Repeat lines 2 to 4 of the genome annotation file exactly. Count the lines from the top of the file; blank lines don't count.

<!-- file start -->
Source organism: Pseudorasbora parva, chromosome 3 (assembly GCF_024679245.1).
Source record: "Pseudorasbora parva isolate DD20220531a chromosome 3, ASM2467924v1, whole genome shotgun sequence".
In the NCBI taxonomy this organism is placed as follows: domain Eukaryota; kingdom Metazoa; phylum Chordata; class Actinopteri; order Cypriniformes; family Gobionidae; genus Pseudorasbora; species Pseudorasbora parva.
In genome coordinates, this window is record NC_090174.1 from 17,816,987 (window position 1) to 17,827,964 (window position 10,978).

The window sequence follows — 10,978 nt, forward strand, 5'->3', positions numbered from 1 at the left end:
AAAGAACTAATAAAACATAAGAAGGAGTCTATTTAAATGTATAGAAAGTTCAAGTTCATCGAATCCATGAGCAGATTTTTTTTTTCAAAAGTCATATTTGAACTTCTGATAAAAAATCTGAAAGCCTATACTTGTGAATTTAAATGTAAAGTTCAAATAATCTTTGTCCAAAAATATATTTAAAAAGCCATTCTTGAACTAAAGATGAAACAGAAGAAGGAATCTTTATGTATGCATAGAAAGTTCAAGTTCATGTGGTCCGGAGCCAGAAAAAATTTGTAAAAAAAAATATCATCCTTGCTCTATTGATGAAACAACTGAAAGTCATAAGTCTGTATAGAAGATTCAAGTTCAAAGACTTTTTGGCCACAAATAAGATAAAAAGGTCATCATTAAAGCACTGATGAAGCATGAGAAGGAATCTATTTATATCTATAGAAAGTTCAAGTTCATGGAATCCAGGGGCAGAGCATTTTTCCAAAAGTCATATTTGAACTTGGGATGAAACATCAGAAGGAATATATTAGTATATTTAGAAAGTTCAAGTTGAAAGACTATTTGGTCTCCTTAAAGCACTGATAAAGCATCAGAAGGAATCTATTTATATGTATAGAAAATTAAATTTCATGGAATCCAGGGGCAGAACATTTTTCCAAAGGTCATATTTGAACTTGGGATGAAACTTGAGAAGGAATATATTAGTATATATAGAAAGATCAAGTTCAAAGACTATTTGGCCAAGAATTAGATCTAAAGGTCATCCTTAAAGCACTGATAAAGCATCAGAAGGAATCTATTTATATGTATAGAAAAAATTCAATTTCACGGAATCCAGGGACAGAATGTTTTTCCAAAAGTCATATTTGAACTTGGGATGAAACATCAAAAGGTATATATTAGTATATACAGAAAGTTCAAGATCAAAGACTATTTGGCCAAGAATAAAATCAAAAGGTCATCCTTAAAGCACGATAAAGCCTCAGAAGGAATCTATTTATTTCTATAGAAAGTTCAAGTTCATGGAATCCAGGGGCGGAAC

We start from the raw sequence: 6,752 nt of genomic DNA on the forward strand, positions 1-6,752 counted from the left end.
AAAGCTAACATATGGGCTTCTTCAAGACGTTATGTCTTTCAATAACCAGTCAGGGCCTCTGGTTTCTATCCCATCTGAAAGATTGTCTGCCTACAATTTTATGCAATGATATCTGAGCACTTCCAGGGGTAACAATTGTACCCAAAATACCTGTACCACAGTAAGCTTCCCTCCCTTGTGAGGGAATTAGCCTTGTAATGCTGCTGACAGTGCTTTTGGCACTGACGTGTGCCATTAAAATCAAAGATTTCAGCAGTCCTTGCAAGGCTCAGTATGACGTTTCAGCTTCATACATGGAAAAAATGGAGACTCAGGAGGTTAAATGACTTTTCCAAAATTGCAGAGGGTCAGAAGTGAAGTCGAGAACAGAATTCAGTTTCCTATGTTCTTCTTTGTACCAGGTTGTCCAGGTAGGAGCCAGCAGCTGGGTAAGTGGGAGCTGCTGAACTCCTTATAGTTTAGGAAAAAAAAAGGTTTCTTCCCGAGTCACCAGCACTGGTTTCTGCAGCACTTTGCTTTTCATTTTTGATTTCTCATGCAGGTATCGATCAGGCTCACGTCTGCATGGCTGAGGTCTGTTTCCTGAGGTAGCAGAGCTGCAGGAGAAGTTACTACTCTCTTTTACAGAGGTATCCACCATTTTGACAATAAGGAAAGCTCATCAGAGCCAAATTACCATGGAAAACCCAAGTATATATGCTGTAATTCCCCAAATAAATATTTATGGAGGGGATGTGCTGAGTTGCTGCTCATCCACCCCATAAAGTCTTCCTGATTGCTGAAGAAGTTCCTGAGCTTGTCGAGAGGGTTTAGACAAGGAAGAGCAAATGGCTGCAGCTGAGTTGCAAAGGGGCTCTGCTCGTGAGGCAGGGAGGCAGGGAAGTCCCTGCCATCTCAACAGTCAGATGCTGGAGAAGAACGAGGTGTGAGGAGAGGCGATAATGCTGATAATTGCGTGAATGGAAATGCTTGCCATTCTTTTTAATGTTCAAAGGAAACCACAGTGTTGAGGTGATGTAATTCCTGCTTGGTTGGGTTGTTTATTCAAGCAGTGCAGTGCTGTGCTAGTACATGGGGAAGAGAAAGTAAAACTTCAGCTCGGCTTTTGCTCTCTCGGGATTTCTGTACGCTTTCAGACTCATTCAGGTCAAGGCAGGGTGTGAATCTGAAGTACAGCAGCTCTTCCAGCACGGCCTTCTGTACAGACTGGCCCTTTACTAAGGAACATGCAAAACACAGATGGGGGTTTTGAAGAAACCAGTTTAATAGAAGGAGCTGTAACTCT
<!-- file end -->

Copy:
Source record: "Pseudorasbora parva isolate DD20220531a chromosome 3, ASM2467924v1, whole genome shotgun sequence".
In the NCBI taxonomy this organism is placed as follows: domain Eukaryota; kingdom Metazoa; phylum Chordata; class Actinopteri; order Cypriniformes; family Gobionidae; genus Pseudorasbora; species Pseudorasbora parva.
In genome coordinates, this window is record NC_090174.1 from 17,816,987 (window position 1) to 17,827,964 (window position 10,978).